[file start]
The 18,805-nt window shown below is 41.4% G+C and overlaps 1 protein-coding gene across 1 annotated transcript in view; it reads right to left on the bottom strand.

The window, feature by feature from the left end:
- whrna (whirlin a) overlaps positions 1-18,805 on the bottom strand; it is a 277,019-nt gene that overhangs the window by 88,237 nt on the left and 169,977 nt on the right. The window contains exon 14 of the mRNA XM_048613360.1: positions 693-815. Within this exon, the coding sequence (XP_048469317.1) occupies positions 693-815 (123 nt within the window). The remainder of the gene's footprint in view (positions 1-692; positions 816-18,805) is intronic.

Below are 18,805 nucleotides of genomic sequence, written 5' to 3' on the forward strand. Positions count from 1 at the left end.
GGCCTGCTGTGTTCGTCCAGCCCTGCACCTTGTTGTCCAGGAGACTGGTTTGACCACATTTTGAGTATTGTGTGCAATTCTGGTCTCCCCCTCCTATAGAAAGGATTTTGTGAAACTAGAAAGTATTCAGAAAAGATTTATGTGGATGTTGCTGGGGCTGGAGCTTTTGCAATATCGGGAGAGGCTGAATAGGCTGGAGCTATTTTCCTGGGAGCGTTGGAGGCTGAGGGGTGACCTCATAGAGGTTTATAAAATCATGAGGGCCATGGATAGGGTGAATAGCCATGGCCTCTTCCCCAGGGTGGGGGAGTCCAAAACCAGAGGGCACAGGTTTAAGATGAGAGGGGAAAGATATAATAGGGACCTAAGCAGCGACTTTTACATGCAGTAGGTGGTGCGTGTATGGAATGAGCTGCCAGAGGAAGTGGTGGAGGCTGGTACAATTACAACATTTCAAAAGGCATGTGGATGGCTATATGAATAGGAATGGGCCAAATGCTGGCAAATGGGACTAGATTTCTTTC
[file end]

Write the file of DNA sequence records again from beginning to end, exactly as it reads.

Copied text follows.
The 18,805-nt window shown below is 41.4% G+C and overlaps 1 protein-coding gene across 1 annotated transcript in view; it reads right to left on the bottom strand.

The window, feature by feature from the left end:
- whrna (whirlin a) overlaps positions 1-18,805 on the bottom strand; it is a 277,019-nt gene that overhangs the window by 88,237 nt on the left and 169,977 nt on the right. The window contains exon 14 of the mRNA XM_048613360.1: positions 693-815. Within this exon, the coding sequence (XP_048469317.1) occupies positions 693-815 (123 nt within the window). The remainder of the gene's footprint in view (positions 1-692; positions 816-18,805) is intronic.

Below are 18,805 nucleotides of genomic sequence, written 5' to 3' on the forward strand. Positions count from 1 at the left end.
GGCCTGCTGTGTTCGTCCAGCCCTGCACCTTGTTGTCCAGGAGACTGGTTTGACCACATTTTGAGTATTGTGTGCAATTCTGGTCTCCCCCTCCTATAGAAAGGATTTTGTGAAACTAGAAAGTATTCAGAAAAGATTTATGTGGATGTTGCTGGGGCTGGAGCTTTTGCAATATCGGGAGAGGCTGAATAGGCTGGAGCTATTTTCCTGGGAGCGTTGGAGGCTGAGGGGTGACCTCATAGAGGTTTATAAAATCATGAGGGCCATGGATAGGGTGAATAGCCATGGCCTCTTCCCCAGGGTGGGGGAGTCCAAAACCAGAGGGCACAGGTTTAAGATGAGAGGGGAAAGATATAATAGGGACCTAAGCAGCGACTTTTACATGCAGTAGGTGGTGCGTGTATGGAATGAGCTGCCAGAGGAAGTGGTGGAGGCTGGTACAATTACAACATTTCAAAAGGCATGTGGATGGCTATATGAATAGGAATGGGCCAAATGCTGGCAAATGGGACTAGATTTCTTTC